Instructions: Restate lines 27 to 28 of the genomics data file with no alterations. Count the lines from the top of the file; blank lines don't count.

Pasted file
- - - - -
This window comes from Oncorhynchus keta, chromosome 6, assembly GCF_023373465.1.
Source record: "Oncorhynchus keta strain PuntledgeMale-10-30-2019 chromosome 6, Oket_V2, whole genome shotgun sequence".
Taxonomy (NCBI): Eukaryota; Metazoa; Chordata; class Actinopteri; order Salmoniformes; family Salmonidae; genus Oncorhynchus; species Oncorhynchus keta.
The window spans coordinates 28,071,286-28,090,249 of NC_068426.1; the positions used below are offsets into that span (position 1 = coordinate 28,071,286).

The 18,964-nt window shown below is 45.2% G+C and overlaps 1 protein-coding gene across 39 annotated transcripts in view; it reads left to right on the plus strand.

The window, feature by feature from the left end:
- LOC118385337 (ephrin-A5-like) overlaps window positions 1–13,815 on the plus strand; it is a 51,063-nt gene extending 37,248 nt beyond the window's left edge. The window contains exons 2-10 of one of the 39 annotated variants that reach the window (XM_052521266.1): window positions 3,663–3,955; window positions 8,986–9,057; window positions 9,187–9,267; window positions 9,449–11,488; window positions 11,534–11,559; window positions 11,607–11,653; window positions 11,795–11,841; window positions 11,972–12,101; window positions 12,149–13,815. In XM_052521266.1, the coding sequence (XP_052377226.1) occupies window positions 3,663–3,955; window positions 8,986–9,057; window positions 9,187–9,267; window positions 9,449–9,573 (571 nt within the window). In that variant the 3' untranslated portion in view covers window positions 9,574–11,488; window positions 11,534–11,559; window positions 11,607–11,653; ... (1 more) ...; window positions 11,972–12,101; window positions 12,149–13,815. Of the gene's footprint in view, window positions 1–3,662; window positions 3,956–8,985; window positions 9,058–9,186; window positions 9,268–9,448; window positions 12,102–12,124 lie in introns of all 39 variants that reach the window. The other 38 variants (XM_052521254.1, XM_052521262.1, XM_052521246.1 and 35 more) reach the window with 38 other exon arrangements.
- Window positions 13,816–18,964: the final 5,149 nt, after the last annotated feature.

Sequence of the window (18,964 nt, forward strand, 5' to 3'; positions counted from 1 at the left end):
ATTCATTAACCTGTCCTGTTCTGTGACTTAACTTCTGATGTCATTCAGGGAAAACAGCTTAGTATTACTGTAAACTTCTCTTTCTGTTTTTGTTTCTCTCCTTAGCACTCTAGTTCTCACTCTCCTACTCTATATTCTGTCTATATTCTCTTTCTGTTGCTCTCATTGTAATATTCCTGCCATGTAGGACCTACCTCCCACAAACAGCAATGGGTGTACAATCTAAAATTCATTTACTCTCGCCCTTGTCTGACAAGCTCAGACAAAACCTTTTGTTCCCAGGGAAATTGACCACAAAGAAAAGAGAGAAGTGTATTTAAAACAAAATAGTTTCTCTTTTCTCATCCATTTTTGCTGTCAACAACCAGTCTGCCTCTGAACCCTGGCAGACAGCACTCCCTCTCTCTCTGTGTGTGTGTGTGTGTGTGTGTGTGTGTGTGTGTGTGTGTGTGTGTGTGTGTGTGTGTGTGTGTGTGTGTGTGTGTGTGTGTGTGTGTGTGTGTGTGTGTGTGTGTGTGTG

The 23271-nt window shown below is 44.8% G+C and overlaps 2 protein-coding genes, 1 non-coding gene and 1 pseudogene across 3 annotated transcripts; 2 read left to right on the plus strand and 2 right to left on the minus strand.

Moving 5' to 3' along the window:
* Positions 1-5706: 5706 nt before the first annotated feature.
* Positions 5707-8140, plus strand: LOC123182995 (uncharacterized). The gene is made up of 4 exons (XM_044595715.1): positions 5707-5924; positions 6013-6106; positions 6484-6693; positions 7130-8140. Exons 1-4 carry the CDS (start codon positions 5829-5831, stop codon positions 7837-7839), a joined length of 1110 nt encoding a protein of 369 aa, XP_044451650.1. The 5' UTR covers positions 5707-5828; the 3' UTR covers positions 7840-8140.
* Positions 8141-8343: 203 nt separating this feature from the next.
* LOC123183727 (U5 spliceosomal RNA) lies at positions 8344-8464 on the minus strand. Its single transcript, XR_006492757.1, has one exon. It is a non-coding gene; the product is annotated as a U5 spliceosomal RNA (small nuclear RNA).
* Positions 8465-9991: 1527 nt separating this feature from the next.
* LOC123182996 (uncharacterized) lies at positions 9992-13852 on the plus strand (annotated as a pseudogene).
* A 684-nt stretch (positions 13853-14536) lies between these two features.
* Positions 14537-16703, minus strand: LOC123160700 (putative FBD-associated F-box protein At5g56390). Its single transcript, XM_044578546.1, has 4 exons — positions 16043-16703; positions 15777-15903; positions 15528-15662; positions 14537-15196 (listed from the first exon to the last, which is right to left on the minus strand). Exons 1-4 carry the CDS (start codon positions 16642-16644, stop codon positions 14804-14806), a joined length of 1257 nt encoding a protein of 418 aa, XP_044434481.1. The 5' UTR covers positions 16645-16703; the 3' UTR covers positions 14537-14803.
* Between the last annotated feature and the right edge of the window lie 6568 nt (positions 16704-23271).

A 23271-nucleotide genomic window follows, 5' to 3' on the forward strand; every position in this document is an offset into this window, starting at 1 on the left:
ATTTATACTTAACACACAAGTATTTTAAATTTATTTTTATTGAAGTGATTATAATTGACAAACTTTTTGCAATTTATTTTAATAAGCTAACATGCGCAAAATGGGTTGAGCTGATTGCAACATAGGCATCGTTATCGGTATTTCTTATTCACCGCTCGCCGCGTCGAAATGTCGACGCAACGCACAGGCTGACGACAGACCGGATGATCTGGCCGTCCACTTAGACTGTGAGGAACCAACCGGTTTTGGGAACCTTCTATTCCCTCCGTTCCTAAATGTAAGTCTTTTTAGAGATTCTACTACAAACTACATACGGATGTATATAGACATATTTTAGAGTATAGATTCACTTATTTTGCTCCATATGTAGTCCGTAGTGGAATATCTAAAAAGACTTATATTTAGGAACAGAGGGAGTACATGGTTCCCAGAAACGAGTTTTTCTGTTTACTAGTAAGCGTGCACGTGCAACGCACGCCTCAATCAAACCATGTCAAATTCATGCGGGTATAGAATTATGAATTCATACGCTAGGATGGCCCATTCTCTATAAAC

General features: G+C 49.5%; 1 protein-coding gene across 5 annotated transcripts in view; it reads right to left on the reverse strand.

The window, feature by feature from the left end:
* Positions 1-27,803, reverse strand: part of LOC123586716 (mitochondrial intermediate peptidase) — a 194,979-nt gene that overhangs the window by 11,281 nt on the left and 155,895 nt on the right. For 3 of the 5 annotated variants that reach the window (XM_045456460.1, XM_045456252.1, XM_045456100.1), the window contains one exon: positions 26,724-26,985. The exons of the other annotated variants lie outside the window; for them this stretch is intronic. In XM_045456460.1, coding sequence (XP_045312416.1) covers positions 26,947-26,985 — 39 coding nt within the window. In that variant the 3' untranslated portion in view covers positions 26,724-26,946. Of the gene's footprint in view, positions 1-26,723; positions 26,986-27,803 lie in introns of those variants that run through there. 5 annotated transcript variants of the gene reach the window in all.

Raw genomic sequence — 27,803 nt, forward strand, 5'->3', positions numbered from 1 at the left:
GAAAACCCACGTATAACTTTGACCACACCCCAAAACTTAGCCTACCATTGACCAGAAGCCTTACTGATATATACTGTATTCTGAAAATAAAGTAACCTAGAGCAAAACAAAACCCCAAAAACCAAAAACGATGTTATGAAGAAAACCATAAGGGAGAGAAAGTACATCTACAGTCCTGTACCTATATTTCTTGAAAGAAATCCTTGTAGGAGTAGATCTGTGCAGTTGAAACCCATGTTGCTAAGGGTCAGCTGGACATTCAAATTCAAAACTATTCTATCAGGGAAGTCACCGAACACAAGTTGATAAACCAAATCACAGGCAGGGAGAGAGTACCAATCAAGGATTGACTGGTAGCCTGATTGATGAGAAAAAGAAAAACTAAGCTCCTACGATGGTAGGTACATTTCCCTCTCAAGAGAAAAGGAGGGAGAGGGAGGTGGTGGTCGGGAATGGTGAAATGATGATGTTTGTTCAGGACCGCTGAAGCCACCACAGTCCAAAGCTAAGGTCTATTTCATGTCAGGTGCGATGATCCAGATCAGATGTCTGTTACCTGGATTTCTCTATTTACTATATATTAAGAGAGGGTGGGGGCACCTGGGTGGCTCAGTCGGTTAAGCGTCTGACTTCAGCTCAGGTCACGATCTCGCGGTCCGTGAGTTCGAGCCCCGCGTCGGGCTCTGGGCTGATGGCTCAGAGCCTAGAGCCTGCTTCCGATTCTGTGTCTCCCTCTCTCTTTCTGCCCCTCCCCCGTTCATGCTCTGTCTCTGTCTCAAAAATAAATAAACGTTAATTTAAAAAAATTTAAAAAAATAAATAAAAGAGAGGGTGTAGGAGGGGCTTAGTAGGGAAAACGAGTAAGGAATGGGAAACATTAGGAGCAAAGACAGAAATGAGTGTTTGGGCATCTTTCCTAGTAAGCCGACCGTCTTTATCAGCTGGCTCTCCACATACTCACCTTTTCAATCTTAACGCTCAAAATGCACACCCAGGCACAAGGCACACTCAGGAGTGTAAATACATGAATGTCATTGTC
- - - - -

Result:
Raw genomic sequence — 27,803 nt, forward strand, 5'->3', positions numbered from 1 at the left:
GAAAACCCACGTATAACTTTGACCACACCCCAAAACTTAGCCTACCATTGACCAGAAGCCTTACTGATATATACTGTATTCTGAAAATAAAGTAACCTAGAGCAAAACAAAACCCCAAAAACCAAAAACGATGTTATGAAGAAAACCATAAGGGAGAGAAAGTACATCTACAGTCCTGTACCTATATTTCTTGAAAGAAATCCTTGTAGGAGTAGATCTGTGCAGTTGAAACCCATGTTGCTAAGGGTCAGCTGGACATTCAAATTCAAAACTATTCTATCAGGGAAGTCACCGAACACAAGTTGATAAACCAAATCACAGGCAGGGAGAGAGTACCAATCAAGGATTGACTGGTAGCCTGATTGATGAGAAAAAGAAAAACTAAGCTCCTACGATGGTAGGTACATTTCCCTCTCAAGAGAAAAGGAGGGAGAGGGAGGTGGTGGTCGGGAATGGTGAAATGATGATGTTTGTTCAGGACCGCTGAAGCCACCACAGTCCAAAGCTAAGGTCTATTTCATGTCAGGTGCGATGATCCAGATCAGATGTCTGTTACCTGGATTTCTCTATTTACTATATATTAAGAGAGGGTGGGGGCACCTGGGTGGCTCAGTCGGTTAAGCGTCTGACTTCAGCTCAGGTCACGATCTCGCGGTCCGTGAGTTCGAGCCCCGCGTCGGGCTCTGGGCTGATGGCTCAGAGCCTAGAGCCTGCTTCCGATTCTGTGTCTCCCTCTCTCTTTCTGCCCCTCCCCCGTTCATGCTCTGTCTCTGTCTCAAAAATAAATAAACGTTAATTTAAAAAAATTTAAAAAAATAAATAAAAGAGAGGGTGTAGGAGGGGCTTAGTAGGGAAAACGAGTAAGGAATGGGAAACATTAGGAGCAAAGACAGAAATGAGTGTTTGGGCATCTTTCCTAGTAAGCCGACCGTCTTTATCAGCTGGCTCTCCACATACTCACCTTTTCAATCTTAACGCTCAAAATGCACACCCAGGCACAAGGCACACTCAGGAGTGTAAATACATGAATGTCATTGTC